Today, Beijing’s municipal authorities invited the population to stay at home after the Chinese air pollution monitoring stations noted record levels of pollution in the capital.
According to the Chinese government’s mouthpiece, Xinhua News, “readings for PM2.5, or airborne particles with a diameter of 2.5 microns or less -- small enough to deeply penetrate the lungs -- were as high as 456 on Saturday.” However, an article on the BBC points out that the U.S. Embassy’s monitoring station in Beijing recorded polution levels closer to 800 micrograms per cubic meter.
Whereas there is no threshold for particulate matter below which no damage to health is observed, air is considered unhealthy by the World Health Organiation at 100 micrograms per cubic meter.
The U.S. Embassy’s data on Chinese air quality are almost always higher than those reported by Chinese officials. In fact, the Italian daily, La Repubblica, writes that for years, the U.S. Embassy in Beijing has contested the unreliability of official pollution levels. In the past, the U.S. Embassy has been warned by Chinese officials to not release its air quality data.
The heavy pollution that has shrouded the Chinese capital is so dense that it is causing traffic and severe delays on roads due to scarse visibility. According to Xinhua, more than 20 highways have been closed, and 63 flights have been cancelled to and from the coastal city of Qingdao.
Xinhua reports that China has already taken various measures to fight air pollution.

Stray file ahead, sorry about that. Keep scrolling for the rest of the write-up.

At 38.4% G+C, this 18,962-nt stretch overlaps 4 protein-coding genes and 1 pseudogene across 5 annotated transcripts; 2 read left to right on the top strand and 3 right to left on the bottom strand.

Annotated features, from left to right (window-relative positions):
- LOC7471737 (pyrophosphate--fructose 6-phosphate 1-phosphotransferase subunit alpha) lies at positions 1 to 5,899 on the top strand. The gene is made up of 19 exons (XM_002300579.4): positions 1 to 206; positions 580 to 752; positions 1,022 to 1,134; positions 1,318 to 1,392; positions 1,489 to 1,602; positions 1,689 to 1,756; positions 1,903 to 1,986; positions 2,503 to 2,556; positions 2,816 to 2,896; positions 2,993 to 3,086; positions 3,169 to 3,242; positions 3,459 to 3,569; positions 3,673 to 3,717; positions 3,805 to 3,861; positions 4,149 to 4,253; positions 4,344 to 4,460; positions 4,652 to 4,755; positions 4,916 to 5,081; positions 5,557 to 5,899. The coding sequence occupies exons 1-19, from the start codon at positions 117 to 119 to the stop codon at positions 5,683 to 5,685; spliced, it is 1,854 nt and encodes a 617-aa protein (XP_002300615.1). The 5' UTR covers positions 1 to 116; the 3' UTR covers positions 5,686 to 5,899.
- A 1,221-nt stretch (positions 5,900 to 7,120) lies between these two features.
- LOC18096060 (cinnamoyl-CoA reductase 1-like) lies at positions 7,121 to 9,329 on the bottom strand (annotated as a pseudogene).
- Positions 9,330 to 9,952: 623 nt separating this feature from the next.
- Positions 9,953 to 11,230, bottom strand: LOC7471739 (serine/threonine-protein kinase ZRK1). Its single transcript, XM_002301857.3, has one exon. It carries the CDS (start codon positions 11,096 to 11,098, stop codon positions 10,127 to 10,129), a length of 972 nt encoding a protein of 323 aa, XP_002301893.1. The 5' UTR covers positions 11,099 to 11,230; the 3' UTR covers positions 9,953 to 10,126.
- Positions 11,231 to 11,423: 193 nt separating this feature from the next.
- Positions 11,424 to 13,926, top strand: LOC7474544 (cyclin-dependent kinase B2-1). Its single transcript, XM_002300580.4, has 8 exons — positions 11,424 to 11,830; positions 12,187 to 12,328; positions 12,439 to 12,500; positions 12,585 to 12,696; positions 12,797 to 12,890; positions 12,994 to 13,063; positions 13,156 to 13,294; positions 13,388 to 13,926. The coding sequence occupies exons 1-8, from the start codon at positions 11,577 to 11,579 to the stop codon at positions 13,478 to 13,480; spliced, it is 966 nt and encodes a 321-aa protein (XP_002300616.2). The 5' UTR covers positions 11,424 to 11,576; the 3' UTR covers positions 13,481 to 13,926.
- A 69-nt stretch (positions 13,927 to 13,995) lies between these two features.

Effective this year, 74 major Chinese cities are required to report air pollution levels using stricter standards, and a 350 billion Yuan ($56 billion) plan to lower pollution levels by 5% in 117 cities has also been enforced.
Will such a plan help?
A study conducted during and after the 2008 Beijing Olympics answers in the affirmative. The $17 billion that were spent by the Chinese government to prepare Beijing for the games from July 20 to September 17, which included curtailing traffic, reducing emissions by implementing strict restrictions on automobile and truck use, closing factories, halting construction projects, spraying roads with water to reduce dust, and seeding clouds to induce rain fall resulted in a temporary boost in people's heart health in China’s polluted cities.
The problem does not only affect mainland China. As News24 points out, despite its name meaning “the fragrant harbour”, Hong Kong’s pollution levels are also staggeringly high due to power plant emissions and ship/vehicle fuel, killing more than 3000 people a year. In fact, the pollution levels in Hong Kong exceed the World Health Organization standards by 205%, according to an October 2012 Audit Commission report. Levels of NO2 in Hong Kong were 279%, 47% and 36% higher than those in Sydney, London and New York respectively, and those of PM10 in Hong Kong were 220%, 100% and 153% higher than those in the same three cities.
The Hong Kong government website has written on its front page that new Air Quality Objectives were adopted on 17 January, 2012, to better protect public health, and that they will be in effect by 2014.